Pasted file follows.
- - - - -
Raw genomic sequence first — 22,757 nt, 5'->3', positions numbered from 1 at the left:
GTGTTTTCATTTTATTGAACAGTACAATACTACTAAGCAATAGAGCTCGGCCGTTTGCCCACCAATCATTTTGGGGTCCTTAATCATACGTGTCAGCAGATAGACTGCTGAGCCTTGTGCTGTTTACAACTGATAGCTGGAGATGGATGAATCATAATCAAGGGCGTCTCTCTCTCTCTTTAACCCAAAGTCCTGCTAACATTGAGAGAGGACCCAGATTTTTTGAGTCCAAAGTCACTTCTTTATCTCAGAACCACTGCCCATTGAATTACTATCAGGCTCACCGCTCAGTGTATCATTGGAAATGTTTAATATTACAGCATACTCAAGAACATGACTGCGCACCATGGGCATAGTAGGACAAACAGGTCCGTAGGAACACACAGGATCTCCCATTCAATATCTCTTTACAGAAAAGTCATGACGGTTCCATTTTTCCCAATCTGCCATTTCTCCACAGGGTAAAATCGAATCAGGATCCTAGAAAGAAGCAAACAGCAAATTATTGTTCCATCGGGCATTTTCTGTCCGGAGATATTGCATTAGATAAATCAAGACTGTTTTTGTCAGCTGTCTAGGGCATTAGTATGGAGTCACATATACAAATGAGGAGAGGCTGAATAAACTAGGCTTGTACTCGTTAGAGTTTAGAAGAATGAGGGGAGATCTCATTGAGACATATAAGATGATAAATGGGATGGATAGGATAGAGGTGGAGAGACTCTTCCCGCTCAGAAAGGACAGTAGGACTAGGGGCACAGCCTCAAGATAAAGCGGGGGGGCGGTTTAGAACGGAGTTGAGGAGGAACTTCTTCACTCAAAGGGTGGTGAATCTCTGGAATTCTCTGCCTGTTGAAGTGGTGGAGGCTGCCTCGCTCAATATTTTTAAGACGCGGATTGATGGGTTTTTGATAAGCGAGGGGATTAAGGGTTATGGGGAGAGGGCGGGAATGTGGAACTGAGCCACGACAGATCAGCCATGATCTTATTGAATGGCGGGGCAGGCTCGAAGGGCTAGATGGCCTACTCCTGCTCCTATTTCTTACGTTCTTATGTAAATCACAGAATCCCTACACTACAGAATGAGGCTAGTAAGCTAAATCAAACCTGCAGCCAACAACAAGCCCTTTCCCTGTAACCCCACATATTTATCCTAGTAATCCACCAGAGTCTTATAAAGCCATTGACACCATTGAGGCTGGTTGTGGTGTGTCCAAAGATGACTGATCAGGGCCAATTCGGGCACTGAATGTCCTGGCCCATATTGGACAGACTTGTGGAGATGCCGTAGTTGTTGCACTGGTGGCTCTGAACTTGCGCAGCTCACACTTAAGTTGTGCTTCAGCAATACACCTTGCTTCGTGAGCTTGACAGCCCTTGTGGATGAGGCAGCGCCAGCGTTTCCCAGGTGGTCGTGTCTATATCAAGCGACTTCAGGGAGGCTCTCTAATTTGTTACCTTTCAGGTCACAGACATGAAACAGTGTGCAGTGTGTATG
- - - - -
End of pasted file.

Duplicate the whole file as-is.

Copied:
Raw genomic sequence first — 22,757 nt, 5'->3', positions numbered from 1 at the left:
GTGTTTTCATTTTATTGAACAGTACAATACTACTAAGCAATAGAGCTCGGCCGTTTGCCCACCAATCATTTTGGGGTCCTTAATCATACGTGTCAGCAGATAGACTGCTGAGCCTTGTGCTGTTTACAACTGATAGCTGGAGATGGATGAATCATAATCAAGGGCGTCTCTCTCTCTCTTTAACCCAAAGTCCTGCTAACATTGAGAGAGGACCCAGATTTTTTGAGTCCAAAGTCACTTCTTTATCTCAGAACCACTGCCCATTGAATTACTATCAGGCTCACCGCTCAGTGTATCATTGGAAATGTTTAATATTACAGCATACTCAAGAACATGACTGCGCACCATGGGCATAGTAGGACAAACAGGTCCGTAGGAACACACAGGATCTCCCATTCAATATCTCTTTACAGAAAAGTCATGACGGTTCCATTTTTCCCAATCTGCCATTTCTCCACAGGGTAAAATCGAATCAGGATCCTAGAAAGAAGCAAACAGCAAATTATTGTTCCATCGGGCATTTTCTGTCCGGAGATATTGCATTAGATAAATCAAGACTGTTTTTGTCAGCTGTCTAGGGCATTAGTATGGAGTCACATATACAAATGAGGAGAGGCTGAATAAACTAGGCTTGTACTCGTTAGAGTTTAGAAGAATGAGGGGAGATCTCATTGAGACATATAAGATGATAAATGGGATGGATAGGATAGAGGTGGAGAGACTCTTCCCGCTCAGAAAGGACAGTAGGACTAGGGGCACAGCCTCAAGATAAAGCGGGGGGGCGGTTTAGAACGGAGTTGAGGAGGAACTTCTTCACTCAAAGGGTGGTGAATCTCTGGAATTCTCTGCCTGTTGAAGTGGTGGAGGCTGCCTCGCTCAATATTTTTAAGACGCGGATTGATGGGTTTTTGATAAGCGAGGGGATTAAGGGTTATGGGGAGAGGGCGGGAATGTGGAACTGAGCCACGACAGATCAGCCATGATCTTATTGAATGGCGGGGCAGGCTCGAAGGGCTAGATGGCCTACTCCTGCTCCTATTTCTTACGTTCTTATGTAAATCACAGAATCCCTACACTACAGAATGAGGCTAGTAAGCTAAATCAAACCTGCAGCCAACAACAAGCCCTTTCCCTGTAACCCCACATATTTATCCTAGTAATCCACCAGAGTCTTATAAAGCCATTGACACCATTGAGGCTGGTTGTGGTGTGTCCAAAGATGACTGATCAGGGCCAATTCGGGCACTGAATGTCCTGGCCCATATTGGACAGACTTGTGGAGATGCCGTAGTTGTTGCACTGGTGGCTCTGAACTTGCGCAGCTCACACTTAAGTTGTGCTTCAGCAATACACCTTGCTTCGTGAGCTTGACAGCCCTTGTGGATGAGGCAGCGCCAGCGTTTCCCAGGTGGTCGTGTCTATATCAAGCGACTTCAGGGAGGCTCTCTAATTTGTTACCTTTCAGGTCACAGACATGAAACAGTGTGCAGTGTGTATG